This will be mostly a collection of mini-points, with minimal commentary on my part. One of my former students has started her own blog, called "Ugh!!!! Not another Arts Marketing Blog." She only has two posts up, but it should be interesting. And if you know of anyone who needs a kick ass arts administrator, I can put you in touch with her.
On Wednesday my Psych of Music class had an interesting discussion about the scientific investigation of creativity, specifically composition. It started with concerns on many students' parts that it would ruin the magic. This led to speculations on why scientists try to determine how people are creative, with one possible answer being the hope to create a magic creativity pill. Last week all of the students had thought it was fine to take any sort of drugs that might help performances, especially beta blockers or other means of combating stage fright. Yet yesterday those same students felt that a drug that boosted creativity would be wrong. We explored why they made that split, a very animated and far-ranging discussion.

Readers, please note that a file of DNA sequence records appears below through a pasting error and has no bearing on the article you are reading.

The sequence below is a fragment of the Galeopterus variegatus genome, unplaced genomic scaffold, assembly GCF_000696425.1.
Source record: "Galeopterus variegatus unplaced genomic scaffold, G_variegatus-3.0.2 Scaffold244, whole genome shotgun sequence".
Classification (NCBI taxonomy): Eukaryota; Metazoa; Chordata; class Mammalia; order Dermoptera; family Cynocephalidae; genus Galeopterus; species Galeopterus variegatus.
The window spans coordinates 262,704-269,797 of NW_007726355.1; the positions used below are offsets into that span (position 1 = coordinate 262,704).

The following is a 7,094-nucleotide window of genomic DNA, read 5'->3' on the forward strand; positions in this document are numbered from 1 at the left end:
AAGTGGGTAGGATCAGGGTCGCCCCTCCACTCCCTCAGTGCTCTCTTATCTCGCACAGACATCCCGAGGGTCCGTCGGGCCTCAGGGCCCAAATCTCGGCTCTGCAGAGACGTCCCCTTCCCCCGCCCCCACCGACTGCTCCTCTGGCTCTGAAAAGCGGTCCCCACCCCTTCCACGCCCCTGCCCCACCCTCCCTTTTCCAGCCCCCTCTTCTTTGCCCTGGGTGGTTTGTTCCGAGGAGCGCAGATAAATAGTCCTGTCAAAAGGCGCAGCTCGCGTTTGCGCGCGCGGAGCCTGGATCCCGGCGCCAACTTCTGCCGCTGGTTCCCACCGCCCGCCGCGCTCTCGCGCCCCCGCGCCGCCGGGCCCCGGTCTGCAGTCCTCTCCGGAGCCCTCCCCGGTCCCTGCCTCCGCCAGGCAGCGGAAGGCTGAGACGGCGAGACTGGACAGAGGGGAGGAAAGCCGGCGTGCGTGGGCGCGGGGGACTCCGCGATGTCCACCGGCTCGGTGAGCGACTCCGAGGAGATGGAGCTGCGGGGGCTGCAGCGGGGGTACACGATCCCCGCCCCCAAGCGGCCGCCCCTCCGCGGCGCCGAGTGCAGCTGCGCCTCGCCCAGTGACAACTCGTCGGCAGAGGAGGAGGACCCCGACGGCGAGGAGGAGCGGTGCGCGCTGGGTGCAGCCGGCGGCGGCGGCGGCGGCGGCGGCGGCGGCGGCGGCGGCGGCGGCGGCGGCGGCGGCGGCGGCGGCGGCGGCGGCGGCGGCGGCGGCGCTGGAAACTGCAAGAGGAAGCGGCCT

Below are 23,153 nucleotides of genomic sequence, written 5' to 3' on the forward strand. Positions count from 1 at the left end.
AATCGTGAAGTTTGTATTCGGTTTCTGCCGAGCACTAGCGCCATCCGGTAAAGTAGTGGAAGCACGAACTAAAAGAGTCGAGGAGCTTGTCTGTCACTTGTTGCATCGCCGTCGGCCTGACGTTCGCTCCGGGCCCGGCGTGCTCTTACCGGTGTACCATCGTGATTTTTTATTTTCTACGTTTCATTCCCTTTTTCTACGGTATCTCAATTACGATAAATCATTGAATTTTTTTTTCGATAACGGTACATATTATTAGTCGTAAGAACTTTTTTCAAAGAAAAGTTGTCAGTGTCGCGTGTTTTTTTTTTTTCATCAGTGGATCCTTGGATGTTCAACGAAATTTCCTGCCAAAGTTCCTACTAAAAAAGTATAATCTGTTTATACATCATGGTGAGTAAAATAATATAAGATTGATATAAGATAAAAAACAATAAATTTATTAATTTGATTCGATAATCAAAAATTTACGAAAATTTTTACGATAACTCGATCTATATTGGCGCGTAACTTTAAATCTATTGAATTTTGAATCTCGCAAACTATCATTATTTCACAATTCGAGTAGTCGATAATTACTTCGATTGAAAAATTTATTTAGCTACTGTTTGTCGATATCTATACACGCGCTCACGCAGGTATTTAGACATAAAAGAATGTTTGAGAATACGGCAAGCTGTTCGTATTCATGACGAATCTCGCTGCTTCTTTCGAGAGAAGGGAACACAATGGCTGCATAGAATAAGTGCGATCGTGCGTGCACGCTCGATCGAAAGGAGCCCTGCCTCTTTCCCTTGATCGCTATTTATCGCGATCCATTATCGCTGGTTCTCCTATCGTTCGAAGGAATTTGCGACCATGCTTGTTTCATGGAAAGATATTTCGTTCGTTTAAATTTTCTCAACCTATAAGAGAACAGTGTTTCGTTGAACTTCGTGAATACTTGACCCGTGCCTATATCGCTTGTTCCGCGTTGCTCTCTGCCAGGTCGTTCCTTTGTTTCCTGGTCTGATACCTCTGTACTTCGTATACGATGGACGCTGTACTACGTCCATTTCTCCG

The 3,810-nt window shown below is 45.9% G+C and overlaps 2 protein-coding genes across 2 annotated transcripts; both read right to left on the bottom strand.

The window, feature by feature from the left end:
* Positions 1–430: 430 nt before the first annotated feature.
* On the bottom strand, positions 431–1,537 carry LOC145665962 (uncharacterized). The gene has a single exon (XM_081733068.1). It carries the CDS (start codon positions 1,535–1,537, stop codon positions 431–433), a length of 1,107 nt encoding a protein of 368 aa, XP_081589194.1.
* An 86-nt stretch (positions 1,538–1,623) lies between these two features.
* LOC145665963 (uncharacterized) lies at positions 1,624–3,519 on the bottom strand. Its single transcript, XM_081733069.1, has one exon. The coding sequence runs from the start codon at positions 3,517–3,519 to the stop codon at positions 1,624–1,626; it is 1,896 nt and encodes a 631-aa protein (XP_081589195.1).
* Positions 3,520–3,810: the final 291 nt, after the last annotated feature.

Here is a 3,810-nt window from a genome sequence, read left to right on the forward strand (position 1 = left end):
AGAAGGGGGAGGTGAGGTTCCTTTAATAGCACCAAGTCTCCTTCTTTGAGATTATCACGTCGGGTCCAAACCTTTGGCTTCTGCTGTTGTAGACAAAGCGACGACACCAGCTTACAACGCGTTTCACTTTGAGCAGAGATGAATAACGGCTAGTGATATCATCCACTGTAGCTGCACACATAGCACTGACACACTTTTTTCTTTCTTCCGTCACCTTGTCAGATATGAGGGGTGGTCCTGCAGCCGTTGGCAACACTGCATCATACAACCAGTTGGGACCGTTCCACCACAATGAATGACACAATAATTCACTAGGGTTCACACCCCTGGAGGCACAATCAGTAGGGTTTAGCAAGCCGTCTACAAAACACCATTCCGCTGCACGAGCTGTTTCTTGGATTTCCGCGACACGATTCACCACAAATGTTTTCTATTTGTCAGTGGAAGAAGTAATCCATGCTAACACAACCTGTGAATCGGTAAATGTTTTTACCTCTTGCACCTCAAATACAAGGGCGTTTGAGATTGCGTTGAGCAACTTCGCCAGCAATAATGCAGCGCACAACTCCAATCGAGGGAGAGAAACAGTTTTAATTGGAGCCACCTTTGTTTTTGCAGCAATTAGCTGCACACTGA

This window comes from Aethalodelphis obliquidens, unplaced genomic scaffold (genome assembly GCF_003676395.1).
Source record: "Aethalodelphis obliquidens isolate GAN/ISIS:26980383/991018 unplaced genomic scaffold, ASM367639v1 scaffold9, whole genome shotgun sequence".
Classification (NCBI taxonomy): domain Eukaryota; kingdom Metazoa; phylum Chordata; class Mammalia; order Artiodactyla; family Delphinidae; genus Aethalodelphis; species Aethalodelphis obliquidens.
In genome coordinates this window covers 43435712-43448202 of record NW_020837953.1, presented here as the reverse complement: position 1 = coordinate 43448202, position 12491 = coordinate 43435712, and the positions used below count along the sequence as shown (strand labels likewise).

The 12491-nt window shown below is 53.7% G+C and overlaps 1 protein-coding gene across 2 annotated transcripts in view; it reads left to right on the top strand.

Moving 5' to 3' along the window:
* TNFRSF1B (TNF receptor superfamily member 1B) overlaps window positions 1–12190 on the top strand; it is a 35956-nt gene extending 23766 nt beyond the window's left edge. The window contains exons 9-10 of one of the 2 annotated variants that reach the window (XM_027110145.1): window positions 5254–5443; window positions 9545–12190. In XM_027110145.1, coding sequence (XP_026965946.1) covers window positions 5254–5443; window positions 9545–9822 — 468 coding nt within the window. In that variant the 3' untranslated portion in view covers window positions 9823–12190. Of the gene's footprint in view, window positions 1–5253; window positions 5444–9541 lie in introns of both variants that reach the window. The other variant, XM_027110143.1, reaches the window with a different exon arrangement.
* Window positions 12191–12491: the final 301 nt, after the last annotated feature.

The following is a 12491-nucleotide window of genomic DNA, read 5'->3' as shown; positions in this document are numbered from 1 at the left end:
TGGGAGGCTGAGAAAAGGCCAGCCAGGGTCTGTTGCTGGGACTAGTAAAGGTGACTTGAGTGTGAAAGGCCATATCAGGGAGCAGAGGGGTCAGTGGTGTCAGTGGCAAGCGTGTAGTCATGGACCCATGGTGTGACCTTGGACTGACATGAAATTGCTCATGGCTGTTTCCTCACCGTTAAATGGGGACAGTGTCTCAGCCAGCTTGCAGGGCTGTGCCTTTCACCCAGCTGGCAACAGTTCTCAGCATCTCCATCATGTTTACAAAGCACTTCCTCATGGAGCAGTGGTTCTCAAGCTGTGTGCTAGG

In that same class, several of the students are always concerned that studies we read only involve Western music. A new article in Current Biology addresses that concern with regards to music and emotion. The team of researchers did a cross-cultural study with a native African population and a Western population. Both groups were able to recognize three basic emotions in Western music: happy, sad, and scared/fearful. This suggests that the emotional content in Western music is includes universally-shared signs. The same team also tried manipulating both Western and Mafa (the African culture) music, increasing the amount of sensory dissonance (intervals of pitches that interfere with each other). Both cultural groups preferred the original versions of both the Western and Mafa musics. The second part sounds questionable, but the fact that the Mafa listeners could identify emotional content in a type of music that they had never experienced, that is pretty amazing.
Fritz, T, et al (2009). "Universal recognition of three basic emotions in music." Current Biology 19/7, 573-576.
I was interviewed today for a news piece on the potential embarrassment of revealing music listening habits, and how iTunes may have affected this. It was an interesting discussion, ranging from social signals and the origins of music to the economic features of online music and Brittany Spears. I'll be curious to see how the piece turns out.
Finally, I recently discovered another online comic (I already follow XKCD), which had one punchline that was too perfect.